RIVERSv.WA STATE CONFERENCE OF MASON CONTRACTORS

The Supreme Court of Washington. En BancMar 7, 2002
145 Wn. 2d 674 (Wash. 2002)
145 Wn. 2d 67441 P.3d 1175145 Wash. 2d 674

No. 70893-2.

Oral Argument Date: November 27, 2001.

Filed: March 7, 2002.

Mary Ruth Mann (of Mann Peck), for petitioners. Richard H. Skalbania, John S. Riper, and Michael R. Fields (of Stanislaw, Ashbaugh, L.L.P.), for respondents.



SMITH, J.

Petitioner Kathy Rivers seeks review of an unpublished decision of the Court of Appeals, Division One, which affirmed an order of the King County Superior Court dismissing with prejudice her gender discrimination complaint against Fairweather Masonry Company because she did not comply with a court order directing her to follow a discovery order and case event schedule deadlines. We granted review. We reverse and remand for further proceedings in the trial court.

QUESTIONS PRESENTED

The questions presented in this case are (1) whether the Court of Appeals correctly determined that the trial court properly exercised its discretion under Civil Rule (CR) 37 and King County Local Rule (KCLR) 4 in dismissing Petitioner Kathy Rivers' complaint because of her failure to comply with a discovery order and case event schedule deadlines; and (2) whether the trial court's granting of a dispositive motion for dismissal without oral argument constituted an "irregularity" justifying relief from the order to dismiss under CR 60(b)(1).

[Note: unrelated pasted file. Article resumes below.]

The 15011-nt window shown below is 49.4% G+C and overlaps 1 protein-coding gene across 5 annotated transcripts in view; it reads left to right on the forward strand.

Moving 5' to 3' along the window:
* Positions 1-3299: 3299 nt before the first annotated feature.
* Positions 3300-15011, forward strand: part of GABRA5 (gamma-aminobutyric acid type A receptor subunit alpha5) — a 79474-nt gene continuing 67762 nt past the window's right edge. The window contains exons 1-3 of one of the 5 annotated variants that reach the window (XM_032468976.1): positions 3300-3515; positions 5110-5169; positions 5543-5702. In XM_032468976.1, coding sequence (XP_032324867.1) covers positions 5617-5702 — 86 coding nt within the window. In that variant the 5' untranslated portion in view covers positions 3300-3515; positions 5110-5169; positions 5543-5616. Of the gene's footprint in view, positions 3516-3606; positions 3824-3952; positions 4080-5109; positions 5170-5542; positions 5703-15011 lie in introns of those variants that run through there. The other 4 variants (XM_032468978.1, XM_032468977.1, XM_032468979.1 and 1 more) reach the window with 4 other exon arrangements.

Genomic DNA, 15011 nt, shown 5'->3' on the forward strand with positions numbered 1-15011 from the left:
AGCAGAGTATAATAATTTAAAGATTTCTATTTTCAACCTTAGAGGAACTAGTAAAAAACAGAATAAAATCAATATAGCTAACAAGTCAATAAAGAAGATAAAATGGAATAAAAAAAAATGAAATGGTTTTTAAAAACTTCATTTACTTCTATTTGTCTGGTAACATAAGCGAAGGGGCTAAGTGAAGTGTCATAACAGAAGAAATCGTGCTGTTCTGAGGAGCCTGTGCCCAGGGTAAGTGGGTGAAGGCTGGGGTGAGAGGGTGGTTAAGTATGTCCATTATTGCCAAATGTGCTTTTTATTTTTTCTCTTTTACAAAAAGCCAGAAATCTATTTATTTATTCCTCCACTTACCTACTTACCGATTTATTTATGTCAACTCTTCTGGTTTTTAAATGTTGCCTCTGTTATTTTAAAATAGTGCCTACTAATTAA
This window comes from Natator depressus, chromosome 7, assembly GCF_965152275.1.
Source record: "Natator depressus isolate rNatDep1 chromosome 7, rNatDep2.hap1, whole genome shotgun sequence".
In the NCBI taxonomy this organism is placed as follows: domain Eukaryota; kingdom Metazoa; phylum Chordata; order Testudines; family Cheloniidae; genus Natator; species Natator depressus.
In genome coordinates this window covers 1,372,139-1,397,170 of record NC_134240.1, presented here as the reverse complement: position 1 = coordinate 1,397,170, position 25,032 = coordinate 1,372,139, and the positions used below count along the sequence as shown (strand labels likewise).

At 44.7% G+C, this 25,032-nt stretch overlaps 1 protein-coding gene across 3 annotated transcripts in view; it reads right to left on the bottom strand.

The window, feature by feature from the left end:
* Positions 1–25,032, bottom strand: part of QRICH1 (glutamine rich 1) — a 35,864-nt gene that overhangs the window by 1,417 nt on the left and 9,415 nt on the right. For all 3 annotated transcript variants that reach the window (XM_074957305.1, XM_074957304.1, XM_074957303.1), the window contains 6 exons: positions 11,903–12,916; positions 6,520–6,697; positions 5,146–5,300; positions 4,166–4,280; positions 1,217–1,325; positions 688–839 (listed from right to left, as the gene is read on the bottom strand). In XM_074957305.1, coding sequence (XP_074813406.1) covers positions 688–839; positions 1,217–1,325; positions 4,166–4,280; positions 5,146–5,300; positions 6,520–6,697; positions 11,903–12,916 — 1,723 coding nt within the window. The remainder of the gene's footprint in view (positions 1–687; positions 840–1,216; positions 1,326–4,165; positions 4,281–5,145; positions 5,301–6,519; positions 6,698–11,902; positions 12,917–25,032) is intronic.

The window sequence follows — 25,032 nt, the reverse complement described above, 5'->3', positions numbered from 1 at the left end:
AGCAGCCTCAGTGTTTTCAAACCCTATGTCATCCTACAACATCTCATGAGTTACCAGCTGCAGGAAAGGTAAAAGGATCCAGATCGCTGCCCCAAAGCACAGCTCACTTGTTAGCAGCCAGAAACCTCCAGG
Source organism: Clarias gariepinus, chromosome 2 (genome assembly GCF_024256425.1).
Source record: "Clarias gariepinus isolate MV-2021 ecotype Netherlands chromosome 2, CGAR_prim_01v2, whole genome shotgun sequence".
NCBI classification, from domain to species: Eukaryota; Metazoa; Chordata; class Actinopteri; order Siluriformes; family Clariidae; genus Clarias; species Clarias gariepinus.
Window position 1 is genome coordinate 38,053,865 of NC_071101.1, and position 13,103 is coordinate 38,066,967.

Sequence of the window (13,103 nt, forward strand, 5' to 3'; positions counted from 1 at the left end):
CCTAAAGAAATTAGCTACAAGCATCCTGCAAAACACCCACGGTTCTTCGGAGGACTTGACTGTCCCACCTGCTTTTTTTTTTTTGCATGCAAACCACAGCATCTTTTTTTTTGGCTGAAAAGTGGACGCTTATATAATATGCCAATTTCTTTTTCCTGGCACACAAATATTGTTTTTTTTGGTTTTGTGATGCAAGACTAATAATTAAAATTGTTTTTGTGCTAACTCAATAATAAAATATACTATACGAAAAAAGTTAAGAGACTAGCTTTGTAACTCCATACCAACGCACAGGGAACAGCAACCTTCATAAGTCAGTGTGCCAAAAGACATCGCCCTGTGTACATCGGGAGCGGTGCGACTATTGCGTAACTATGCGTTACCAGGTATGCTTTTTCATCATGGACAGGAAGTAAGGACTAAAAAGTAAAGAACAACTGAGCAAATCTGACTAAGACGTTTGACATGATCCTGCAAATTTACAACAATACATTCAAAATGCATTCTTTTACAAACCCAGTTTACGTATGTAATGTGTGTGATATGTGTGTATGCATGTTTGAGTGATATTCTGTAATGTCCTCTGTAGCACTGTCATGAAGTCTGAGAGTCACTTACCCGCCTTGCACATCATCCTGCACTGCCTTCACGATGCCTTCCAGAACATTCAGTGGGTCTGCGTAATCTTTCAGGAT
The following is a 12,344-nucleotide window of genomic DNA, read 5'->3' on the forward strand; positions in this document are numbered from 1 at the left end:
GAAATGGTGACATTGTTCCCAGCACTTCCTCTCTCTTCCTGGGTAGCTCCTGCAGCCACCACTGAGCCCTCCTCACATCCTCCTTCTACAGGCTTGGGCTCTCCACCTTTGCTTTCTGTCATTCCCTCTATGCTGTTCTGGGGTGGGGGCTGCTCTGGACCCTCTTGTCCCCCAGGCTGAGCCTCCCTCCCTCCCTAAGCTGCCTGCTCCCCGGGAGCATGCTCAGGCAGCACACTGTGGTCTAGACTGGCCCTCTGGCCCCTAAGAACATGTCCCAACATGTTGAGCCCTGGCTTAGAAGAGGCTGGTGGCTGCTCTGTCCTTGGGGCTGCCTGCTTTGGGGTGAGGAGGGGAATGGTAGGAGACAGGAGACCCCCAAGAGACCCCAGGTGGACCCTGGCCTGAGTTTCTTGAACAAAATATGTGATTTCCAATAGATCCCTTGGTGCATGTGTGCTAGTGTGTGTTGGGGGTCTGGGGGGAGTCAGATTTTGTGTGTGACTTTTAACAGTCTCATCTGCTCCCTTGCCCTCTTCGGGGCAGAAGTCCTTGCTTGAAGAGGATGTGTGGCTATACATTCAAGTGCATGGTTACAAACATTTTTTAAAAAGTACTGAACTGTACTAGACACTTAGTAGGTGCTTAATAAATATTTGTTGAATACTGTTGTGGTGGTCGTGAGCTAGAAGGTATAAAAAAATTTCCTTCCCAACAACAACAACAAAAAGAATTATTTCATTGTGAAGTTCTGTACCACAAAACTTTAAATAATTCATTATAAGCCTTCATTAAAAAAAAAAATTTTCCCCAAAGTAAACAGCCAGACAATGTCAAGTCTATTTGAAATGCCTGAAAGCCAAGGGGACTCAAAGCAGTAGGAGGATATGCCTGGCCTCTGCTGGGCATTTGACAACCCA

STATEMENT OF FACTS

Petitioner Kathy Rivers is a journeyman bricklayer. In October 1995, after completing an apprenticeship and working several years in Cincinnati, Ohio, she moved to Seattle, Washington and applied to members of the Washington State Conference of Mason Contractors for bricklaying work. The Washington State Conference of Mason Contractors is an association of employers of bricklayers. Respondent Fairweather Masonry Company is a member of the Association. From 1995 to 1998 Petitioner was hired by and worked for various employers who are members of the Association. They include Keystone Masonry, Inc., Fairweather Masonry Company, Barkshire Panel Systems, Inc., East Hill Masonry, Inc., and J S Masonry, Inc. Petitioner claims that during that period the named defendants, including Respondent Fairweather Masonry Company, discriminated against her in hiring practices and treatment because of her gender. On March 31, 1998 Petitioner Rivers initiated a lawsuit against association members, including Respondent Fairweather Masonry Company, in the King County Superior Court. Presiding Judge Bobbe J. Bridge entered an order setting case scheduling.